Firecracker Penstemon in the Landscape

Graham Hunter

Penstemon eatonii


Bright scarlet flowers that shower from arching stems of firecracker penstemon have made this plant a favorite of many penstemon enthusiasts. The species is found throughout the West at elevations from 3,000 to 11,000 feet. It is adaptable to various soil textures but thrives in low-fertility soils. Like most penstemon species, its roots require excellent soil drainage.  The bright red tubular flower makes it a favorite nectar source for hummingbirds. The common name for penstemon is ‘beardtongue’, named for the infertile stamen that protrudes from the flower and looks like a hairy tongue. Firecracker penstemon is cold-hardy all over the Intermountain West, and preliminary common garden trials indicate that seed source should not influence its hardiness.

Cultural Requirements

  • Native Habitat: Widely distributed throughout the West.
  • Soil: Well drained, low fertility, pH 7.0-8.0
  • Cold Tolerance: Zones 3 - 7
  • Drought Tolerance: High
  • Salt Tolerance: Unknown
  • Sun/Shade Preference: Full sun to part shade
  • Propagation: Seed, stem cuttings, or division
  • Maintenance: Do not over-water or over-fertilize. Reseeds freely, so clip stalks after final bloom to prevent spreading.
  • Problems: Susceptible to lodging (stalks fall over) and root rot diseases if overwatered.

Landscape Value

  • Use in the Landscape: Borders, accents, rock gardens; often recommended as cut flowers.
  • Foliage: Basal leaves are ovate, upper leaves are opposite and lanceolate and slightly curled.
  • Inflorescence: Showy. Will re-bloom if spent flowers are removed.
  • Color: May - mid-July
  • Fruit: (seedheads) Capsule
  • Form: Clumping, erect, few to many stems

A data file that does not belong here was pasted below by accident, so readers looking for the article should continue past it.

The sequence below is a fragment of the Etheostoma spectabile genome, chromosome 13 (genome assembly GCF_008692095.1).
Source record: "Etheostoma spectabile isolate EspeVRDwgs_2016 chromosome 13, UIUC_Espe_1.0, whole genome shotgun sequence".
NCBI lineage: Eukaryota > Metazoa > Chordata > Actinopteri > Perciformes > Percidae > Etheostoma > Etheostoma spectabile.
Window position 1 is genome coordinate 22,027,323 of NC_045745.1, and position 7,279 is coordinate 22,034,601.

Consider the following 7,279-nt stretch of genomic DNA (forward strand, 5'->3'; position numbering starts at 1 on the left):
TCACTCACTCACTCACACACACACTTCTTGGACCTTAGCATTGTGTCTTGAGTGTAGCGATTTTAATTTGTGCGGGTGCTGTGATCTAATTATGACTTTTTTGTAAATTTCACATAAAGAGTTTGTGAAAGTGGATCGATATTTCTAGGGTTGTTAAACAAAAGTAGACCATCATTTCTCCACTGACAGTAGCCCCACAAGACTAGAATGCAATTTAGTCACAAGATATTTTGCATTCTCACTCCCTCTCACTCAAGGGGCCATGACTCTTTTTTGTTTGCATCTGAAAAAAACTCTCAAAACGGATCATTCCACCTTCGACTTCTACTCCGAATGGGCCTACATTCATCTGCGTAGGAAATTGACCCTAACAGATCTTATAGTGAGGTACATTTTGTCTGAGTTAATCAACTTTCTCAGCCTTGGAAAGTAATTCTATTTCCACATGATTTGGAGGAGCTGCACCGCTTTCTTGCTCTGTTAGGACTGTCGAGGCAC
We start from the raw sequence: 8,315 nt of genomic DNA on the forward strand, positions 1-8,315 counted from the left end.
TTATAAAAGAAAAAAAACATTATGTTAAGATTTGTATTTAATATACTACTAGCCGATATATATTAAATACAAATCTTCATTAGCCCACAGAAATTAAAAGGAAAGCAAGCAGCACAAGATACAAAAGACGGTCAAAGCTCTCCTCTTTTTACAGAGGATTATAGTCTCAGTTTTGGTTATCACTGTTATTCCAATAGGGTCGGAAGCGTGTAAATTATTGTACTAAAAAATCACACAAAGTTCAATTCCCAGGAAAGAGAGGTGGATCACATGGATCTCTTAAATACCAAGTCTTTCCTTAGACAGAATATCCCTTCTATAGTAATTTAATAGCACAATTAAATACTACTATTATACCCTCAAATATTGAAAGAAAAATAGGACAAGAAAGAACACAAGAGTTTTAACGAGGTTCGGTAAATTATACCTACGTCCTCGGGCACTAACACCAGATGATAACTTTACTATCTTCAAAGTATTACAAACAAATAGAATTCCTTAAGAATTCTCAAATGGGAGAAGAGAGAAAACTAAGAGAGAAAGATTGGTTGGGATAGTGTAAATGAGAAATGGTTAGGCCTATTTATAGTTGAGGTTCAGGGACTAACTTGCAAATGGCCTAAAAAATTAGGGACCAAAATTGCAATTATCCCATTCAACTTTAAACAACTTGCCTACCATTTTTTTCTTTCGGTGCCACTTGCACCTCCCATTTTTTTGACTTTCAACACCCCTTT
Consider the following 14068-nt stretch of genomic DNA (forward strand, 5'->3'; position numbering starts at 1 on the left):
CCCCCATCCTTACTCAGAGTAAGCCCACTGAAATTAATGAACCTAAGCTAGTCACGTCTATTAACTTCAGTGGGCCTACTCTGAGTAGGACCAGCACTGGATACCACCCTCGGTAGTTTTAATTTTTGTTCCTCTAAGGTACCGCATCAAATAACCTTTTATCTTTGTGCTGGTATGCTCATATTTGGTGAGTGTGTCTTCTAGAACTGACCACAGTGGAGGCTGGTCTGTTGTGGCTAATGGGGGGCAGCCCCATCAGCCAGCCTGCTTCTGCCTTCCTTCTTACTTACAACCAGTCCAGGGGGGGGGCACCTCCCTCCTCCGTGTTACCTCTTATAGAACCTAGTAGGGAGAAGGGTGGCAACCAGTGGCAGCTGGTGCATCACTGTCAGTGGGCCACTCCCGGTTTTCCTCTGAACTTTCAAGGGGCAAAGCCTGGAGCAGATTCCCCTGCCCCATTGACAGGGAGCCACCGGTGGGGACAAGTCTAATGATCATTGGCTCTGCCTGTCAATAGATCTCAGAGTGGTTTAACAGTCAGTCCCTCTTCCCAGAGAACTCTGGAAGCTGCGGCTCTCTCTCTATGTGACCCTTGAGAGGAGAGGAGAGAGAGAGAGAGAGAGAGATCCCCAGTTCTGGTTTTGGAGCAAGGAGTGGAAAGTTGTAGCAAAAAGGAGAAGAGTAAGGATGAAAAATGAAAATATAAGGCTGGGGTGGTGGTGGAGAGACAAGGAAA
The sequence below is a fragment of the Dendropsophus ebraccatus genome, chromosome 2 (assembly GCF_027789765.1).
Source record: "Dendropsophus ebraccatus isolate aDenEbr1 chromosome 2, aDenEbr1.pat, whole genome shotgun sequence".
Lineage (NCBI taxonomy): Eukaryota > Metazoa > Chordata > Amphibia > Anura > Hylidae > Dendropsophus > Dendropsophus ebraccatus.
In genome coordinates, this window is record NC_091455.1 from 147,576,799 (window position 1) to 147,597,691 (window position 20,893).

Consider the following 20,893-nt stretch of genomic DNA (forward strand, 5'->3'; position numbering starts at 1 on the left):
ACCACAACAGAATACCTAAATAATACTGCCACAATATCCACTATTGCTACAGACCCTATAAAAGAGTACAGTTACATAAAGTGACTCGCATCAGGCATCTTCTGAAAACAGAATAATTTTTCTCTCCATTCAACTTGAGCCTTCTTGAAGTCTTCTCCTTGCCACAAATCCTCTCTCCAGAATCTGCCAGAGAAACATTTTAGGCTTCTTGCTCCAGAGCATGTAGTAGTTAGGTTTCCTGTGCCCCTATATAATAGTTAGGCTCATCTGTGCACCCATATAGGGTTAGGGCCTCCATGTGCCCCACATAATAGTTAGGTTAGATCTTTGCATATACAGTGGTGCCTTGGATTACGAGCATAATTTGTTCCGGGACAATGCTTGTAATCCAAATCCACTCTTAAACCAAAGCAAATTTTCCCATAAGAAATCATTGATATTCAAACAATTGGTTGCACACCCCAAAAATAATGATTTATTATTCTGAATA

• Texture: Medium
  • Ultimate: Size 10-40 inches
  • Rate of Growth: Medium to fast; flowers in second year.
  • Plant Community: Most communities from subalpine to salt desert shrub.
  • Availability:Utah’s Choice” selection; (visit for more information).
  • Cultivars: ‘Richfield Selection


To start seed indoors, cold-moist stratify for up to 112 days, and sow into container to a depth of 1/8 inch. For sowing seed outdoors, sow seed in fall and cover with1/8 inch soil. Pre-soaking seed with 500 ppm gibberellic acid (GA) prior to cold-stratification may improve germination rate. Division of mature plants may be done in spring or fall.

Additional Photos

USU Herbarium


  • Mee, W., J. Barnes, R. Kjelgren, R. Sutton, T. Cerny, and C. Johnson. 2003. Waterwise: Native Plants for Intermountain Landscapes. Utah State University Press, Logan, UT.
  • Utah Water-wise Plants (Utah Division of Water Resources). 2008. URL:
  • USDA Plants Database. 2008. URL:
  • Baskin, C. C. and J.M. 2002. Propagation protocol for production of container Penstemon eatonii Gray plants; University of Kentucky, Lexington, Kentucky. In: Native Plant Network. URL: (accessed 2 January 2009). Moscow (ID): University of Idaho, College of Natural Resources, Forest Research Nursery.


Heidi Kratsch, Extension Ornamental Horticulture Specialist
Graham Hunter, Research Associate, Center for Water Efficient Landscaping

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